Escaping to the great outdoors has become the perfect antidote to lockdown life, and it makes sense: there’s nothing like getting up close and personal to ward off the stress of our day-to-day. A walking safari can especially take things up a notch, as Denis Costello, co-author of Walking Safaris of South Africa writes.
"IT'S ENJOYABLE TO WANDER in wonder through a museum, and even better when guided by an expert who knows the story behind every artefact and artwork. A superficial experience can be transformed into a profound appreciation for the brilliance of human creativity. It’s the same with South Africa’s national parks and reserves. These are every bit as fascinating as the finest museums, living ecosystems where every visit brings a new discovery – and we’re lucky to have some of the best guides in the world to help us.
When we planned which reserves to cover for Walking Safaris of South Africa, there was an easy demarcation line: they all have potentially dangerous game animals, and therefore guides are mandated when going on foot. But it would be wrong to think of trails guides as glorified security guards or mere way-finders. Those are important aspects of the role, but professional guides bring a breadth of knowledge and skills that exceeds that of any museum guide. The men and women who guide are the key ingredient that makes a walking safari such an enriching experience.
“Instead of a blur of bushveld we find individual flowers, seed pods and fruits, identify trees by their leaves, spines and bark.”
During a game drive, it’s natural to focus on the larger animals, the birdlife, the biggest trees. It’s when we venture on a trail that the guide can really show off, as we encounter insects and reptiles, nests and burrows, fossils and feathers, spoor and bones; each one an element of an ecosystem with a story to tell. Instead of a blur of bushveld we find individual flowers, seed pods and fruits,
identify trees by their leaves, spines and bark. As well as a deep knowledge of flora and fauna, trail guides can expound on geology, hydrology, archaeology, and astronomy. Tracking and bush skills – even story-telling – are all part of the guide’s repertoire.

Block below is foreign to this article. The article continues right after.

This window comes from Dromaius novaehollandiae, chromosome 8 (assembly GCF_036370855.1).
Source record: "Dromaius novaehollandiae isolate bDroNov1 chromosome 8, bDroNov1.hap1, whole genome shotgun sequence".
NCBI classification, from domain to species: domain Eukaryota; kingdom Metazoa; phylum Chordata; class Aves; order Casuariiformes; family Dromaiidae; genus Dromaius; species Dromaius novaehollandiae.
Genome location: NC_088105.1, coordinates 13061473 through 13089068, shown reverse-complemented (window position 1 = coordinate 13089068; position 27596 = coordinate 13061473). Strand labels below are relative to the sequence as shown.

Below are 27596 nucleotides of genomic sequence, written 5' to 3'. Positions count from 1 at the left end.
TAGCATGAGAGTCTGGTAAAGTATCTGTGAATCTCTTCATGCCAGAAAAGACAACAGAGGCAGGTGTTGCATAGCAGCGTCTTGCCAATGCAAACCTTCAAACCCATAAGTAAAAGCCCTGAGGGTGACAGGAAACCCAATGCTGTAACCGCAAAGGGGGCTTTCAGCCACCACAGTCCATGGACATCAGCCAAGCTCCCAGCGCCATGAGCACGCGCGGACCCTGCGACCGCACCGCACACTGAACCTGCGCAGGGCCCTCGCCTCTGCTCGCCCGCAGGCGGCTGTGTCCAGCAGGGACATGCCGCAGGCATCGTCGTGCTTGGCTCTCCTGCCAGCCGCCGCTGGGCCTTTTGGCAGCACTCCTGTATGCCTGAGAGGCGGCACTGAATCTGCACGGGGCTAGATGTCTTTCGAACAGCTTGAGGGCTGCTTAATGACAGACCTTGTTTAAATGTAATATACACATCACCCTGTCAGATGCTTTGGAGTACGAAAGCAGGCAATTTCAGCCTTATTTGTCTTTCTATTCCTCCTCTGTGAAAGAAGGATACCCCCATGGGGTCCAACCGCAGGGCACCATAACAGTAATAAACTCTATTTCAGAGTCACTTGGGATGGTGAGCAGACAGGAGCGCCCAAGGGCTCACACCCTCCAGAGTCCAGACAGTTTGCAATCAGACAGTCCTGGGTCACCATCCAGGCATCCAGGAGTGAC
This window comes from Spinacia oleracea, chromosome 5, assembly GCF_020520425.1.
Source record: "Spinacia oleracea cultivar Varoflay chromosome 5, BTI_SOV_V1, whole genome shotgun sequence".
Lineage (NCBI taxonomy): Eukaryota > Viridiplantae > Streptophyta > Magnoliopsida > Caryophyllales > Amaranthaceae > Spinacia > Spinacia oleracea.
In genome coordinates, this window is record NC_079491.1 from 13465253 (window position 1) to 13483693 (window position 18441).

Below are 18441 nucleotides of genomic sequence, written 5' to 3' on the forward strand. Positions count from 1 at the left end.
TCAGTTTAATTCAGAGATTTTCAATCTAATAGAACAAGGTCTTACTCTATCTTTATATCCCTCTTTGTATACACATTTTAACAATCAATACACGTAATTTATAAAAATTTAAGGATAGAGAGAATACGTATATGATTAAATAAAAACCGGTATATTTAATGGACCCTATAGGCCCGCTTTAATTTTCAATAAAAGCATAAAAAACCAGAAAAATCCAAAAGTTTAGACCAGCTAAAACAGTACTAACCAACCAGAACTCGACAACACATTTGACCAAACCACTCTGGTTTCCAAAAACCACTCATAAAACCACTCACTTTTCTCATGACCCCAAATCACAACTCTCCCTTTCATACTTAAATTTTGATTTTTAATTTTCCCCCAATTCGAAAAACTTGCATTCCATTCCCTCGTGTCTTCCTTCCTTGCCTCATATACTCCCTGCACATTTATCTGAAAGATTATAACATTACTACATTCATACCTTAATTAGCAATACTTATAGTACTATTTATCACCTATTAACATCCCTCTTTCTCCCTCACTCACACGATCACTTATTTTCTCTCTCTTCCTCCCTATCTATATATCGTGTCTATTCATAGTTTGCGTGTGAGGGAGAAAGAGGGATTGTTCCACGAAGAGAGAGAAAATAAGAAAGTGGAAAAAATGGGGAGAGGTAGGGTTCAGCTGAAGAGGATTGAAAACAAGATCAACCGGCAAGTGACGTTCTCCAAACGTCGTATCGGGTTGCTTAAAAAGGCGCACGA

It’s not just this “outdoor nature class” aspect that makes the walking experience rewarding. Good guides know when to stay quiet; to allow moments to simply sit in silence under a tree or atop a koppie. That’s the reason we recommend multi-day trails so strongly in the book: they provide the time to truly adapt to nature’s pace: rising before dawn to an ageless soundscape, and setting out on slow-paced walks, tempered to the demands of the season. The Zulu guides of Hluhluwe-iMfolozi Park are especially fond of sharing this dimension of the wilderness experience, the therapeutic benefit of pausing in quiet appreciation of the natural world that sustained us.
“Our hope is that readers of Walking Safaris will discover that trails are about much more than exciting encounters with big game.”
Indeed, the father of South African wilderness trails, Ian Player, regarded time spent in the wilds as akin to a spiritual experience, and was insistent that trail walkers should take a turn at night watch, alone with their thoughts by a small fire. Today, that style of trail is still popular, but not mandatory. Overnight trails span the full range of comforts from a mat on the ground to luxury en-suite tented camps. Their common denominator is “natural immersion”, a phrase that encapsulates the sensory reward of disconnecting from the contemporary world and all its distractions.
Our hope is that readers of Walking Safaris will discover that trails are about much more than exciting encounters with big game (and the less exciting analysis of big game dung). It’s a real privilege to spend time in some of the earth’s last wilderness areas, and it wouldn’t be possible without the trails guides. It’s why we namecheck as many as possible in the text. Like artisans who keep ancient handicrafts alive, trails guides preserve human attributes that evolved over hundreds of thousands of years, but are in danger of being lost: a deep understanding of our place in a healthy and balanced natural world."
Denis Costello is an avid adventure traveller. Having visited more than 130 countries, he has completed solo treks in Greenland and Papua New Guinea, descended the upper Congo River by pirogue, and driven across the Sahara Desert. When not travelling, he works as an IT consultant.
by Hlengiwe Magagula & Denis Costello